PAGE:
Repair Guide

To help others who are having the same or similar problems, I’ve put together some instructions for performing the fix.  This isn’t really an exhaustive guide and requires some expertise, but hopefully will be useful to someone.

There are only three screws in the entire assembly, and they hold the TrackPoint on to the bottom of the keyboard.  Everything else is just press-fit or stuck together.  The top frame just pops off.  I started in the bottom left corner, and didn’t need any tools other than my figners to start removing it.  (If yours is tight, a plastic spudger might help).

Opening the case

Continue to work around the outside until the frame is freed from the bottom all the way around.

Starting to open the case

Once the frame is off, peel the keyboard up from the base.  It’s just stuck down using double-sided tape.  Make sure to pry underneath the metal backing and not the plastic bezel.  Be aware that there are two cables attached to the bottom of the keyboard: one for the keys and buttons, and another for the TrackPoint.  The keyboard cable is fairly large and robust and has some extra length, but the TrackPoint cable is thin and fragile.  I suggest releasing this from its connector as soon as you can to reduce the risk of damaging it:


The adhesive can be reluctant to let go, but just be patient and apply gentle, continuous force as it comes free.  Just be careful not to tear the cables or bend the keyboard.


With the keyboard disconnected and removed, this is what’s left inside the case.  There’s the battery, the main board, a small PCB with the LED and switch, and the NFC pairing board along the front edge.  Make sure to disconnect the battery connector before doing any work on the PCB so you don’t short anything.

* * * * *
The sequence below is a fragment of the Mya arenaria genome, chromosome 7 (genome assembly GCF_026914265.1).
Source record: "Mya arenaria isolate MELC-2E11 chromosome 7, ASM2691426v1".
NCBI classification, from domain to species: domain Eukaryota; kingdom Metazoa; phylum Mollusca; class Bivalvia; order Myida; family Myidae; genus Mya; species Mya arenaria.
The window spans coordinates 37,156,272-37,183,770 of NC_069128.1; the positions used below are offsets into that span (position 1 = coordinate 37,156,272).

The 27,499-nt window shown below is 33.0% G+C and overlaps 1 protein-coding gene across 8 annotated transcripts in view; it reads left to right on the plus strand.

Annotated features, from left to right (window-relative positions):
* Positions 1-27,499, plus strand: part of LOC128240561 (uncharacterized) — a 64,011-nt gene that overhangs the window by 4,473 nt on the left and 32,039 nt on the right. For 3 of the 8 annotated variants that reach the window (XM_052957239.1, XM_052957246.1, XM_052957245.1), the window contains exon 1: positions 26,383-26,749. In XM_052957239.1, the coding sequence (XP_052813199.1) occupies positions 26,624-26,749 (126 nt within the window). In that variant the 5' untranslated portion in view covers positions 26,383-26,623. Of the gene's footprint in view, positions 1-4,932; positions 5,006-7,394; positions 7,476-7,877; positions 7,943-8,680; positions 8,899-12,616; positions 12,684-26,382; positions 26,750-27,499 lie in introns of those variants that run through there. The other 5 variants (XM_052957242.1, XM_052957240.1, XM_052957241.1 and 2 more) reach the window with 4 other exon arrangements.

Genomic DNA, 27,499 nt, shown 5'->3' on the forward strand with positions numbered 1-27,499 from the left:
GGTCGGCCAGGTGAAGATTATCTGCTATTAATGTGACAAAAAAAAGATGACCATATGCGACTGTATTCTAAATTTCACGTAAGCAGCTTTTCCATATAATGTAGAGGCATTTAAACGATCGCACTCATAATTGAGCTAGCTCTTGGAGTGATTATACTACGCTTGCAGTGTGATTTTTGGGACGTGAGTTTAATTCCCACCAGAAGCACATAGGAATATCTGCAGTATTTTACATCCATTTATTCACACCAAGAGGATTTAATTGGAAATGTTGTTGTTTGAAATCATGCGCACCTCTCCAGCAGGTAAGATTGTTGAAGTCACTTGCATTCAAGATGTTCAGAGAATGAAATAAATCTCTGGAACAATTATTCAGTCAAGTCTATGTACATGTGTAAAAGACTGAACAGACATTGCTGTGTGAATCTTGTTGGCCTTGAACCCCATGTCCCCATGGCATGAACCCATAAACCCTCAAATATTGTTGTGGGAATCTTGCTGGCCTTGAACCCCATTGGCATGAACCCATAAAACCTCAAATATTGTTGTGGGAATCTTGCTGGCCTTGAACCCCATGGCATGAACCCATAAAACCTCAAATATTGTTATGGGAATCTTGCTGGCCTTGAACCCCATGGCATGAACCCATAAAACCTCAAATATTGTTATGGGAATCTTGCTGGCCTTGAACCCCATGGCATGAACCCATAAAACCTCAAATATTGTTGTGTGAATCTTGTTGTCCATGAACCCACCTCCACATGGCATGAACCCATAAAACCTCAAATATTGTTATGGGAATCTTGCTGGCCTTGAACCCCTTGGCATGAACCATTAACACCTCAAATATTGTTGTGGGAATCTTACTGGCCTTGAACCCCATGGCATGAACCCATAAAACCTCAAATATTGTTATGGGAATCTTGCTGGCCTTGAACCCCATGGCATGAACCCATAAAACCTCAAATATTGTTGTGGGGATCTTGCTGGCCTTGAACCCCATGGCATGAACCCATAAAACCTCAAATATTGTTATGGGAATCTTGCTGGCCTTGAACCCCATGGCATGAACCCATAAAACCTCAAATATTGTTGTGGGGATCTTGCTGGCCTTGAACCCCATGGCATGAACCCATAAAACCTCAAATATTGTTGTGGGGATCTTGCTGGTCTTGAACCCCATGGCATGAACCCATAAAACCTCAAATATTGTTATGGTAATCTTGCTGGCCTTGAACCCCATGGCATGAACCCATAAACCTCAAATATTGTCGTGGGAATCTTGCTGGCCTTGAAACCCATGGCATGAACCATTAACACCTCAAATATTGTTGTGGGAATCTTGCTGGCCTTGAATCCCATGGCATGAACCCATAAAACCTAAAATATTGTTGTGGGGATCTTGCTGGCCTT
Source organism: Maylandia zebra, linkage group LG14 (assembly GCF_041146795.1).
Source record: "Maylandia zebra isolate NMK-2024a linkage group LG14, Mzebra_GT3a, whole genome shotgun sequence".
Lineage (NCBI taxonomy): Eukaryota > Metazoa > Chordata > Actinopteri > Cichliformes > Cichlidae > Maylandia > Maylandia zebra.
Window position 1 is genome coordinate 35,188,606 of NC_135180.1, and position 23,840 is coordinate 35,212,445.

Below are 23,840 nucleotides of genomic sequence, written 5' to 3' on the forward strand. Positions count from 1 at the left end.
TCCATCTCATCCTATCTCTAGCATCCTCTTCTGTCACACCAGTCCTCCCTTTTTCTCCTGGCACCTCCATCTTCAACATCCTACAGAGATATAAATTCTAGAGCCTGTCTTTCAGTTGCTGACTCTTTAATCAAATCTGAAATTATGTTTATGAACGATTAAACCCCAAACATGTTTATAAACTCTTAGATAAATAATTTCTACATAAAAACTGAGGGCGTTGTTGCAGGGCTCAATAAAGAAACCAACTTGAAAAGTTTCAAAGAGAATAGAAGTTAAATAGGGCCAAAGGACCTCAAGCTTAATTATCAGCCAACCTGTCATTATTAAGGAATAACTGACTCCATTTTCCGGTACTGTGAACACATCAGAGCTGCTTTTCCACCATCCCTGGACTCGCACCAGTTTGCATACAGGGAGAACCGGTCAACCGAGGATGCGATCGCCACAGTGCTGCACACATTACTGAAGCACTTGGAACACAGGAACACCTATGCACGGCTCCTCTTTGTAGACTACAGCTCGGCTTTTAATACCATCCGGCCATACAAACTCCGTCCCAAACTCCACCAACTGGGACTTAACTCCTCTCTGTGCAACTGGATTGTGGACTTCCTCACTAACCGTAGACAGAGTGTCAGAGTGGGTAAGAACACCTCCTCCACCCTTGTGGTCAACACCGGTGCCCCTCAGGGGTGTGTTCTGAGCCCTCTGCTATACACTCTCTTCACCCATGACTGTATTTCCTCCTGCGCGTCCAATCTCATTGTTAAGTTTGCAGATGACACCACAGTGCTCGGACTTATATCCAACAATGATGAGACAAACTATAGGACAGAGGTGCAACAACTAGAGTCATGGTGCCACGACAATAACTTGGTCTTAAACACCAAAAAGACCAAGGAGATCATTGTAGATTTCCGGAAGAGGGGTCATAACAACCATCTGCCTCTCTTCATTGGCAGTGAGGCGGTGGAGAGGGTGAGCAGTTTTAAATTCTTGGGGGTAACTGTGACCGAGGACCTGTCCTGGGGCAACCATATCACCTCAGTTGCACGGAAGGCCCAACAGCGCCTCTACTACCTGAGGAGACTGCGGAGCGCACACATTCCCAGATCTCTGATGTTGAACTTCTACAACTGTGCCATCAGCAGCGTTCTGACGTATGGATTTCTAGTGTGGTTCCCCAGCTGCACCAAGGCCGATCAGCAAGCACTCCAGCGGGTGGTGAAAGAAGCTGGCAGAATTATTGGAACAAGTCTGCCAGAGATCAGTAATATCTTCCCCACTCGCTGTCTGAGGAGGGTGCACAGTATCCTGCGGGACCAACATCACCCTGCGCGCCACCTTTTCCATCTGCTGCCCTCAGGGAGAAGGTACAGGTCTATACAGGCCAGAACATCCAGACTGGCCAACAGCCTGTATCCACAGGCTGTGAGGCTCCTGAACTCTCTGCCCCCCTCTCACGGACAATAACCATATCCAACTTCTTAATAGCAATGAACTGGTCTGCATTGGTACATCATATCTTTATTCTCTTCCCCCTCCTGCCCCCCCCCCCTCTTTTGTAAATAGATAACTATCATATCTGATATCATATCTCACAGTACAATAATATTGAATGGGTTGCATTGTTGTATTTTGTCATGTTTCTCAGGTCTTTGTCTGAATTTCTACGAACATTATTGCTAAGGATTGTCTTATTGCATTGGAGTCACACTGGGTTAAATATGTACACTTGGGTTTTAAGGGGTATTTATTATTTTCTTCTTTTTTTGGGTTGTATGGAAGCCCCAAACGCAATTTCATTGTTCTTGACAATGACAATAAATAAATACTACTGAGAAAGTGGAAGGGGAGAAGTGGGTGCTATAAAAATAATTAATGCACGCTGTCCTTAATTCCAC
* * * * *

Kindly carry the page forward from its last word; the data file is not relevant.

The chip we’re interested in is U2, at the upper left corner of the main board right next to the TrackPoint connector.  At this point, there are two options.  The first is to remove the chip with hot air, clean the chip and PCB, apply the proper amount of solder paste, and reflow.  However, if you don’t have all of the equipment for that, repairs might be possible with an iron with a relatively fine tip and a good flux.  Apply the flux (I recommend this stuff, it is expensive but fantastic) so that it coats both the pads on the board and the side of the chip.  Put a small blob of solder on your iron tip, and run it along the side of the chip.  The idea is that you want the blob to touch both the pads and the side of the chip, but the tip itself shouldn’t physically drag across either (the pads on the board are very easily scraped off, especially several without traces connected to them).  If you’re doing this correctly, the perfect amount of solder should be left on the pad and the chip without leaving bridges between adjacent pads.  If you do end up with bridges, add more flux and try again.  Note that the tip doesn’t need to be particularly fine, as long as it’s not so big that you can’t avoid the passive components nearby.

Given my initial assessment of the board, I am doubtful that simply heating the chip without additional flux and solder would fix the problem (lead-free solder really does not flow nicely).  However, if you have a hot air gun it might be worth trying before attempting the above.  I would still add some flux, and possibly apply some gentle pressure to the top of the chip while heating, though be careful not to slide it around on the board.

A properly soldered chip should look something like this:


Note how you can see nice fillets that go between the pad on the board and the exposed copper on the side of the chip.  There might be connections underneath even if you can’t see these fillets on the side of the chip, but seeing them gives you a nice confirmation that you have a good mechanical and electrical connection.

If things are working again, the reassembly procedure is basically the reverse of disassembly.  Make sure that the cables that go between the boards are routed through their proper channels, reconnect the keyboard matrix and trackpoint cables, and stick the keyboard back down (there are a few features in the plastic that help you align it).  Stick it down lightly and then apply pressure from the middle outward—this will help ensure that it stays centered and even.

I’d be interested in hearing if this helped fix your broken TrackPoint, or if you have any suggestions to improve this article.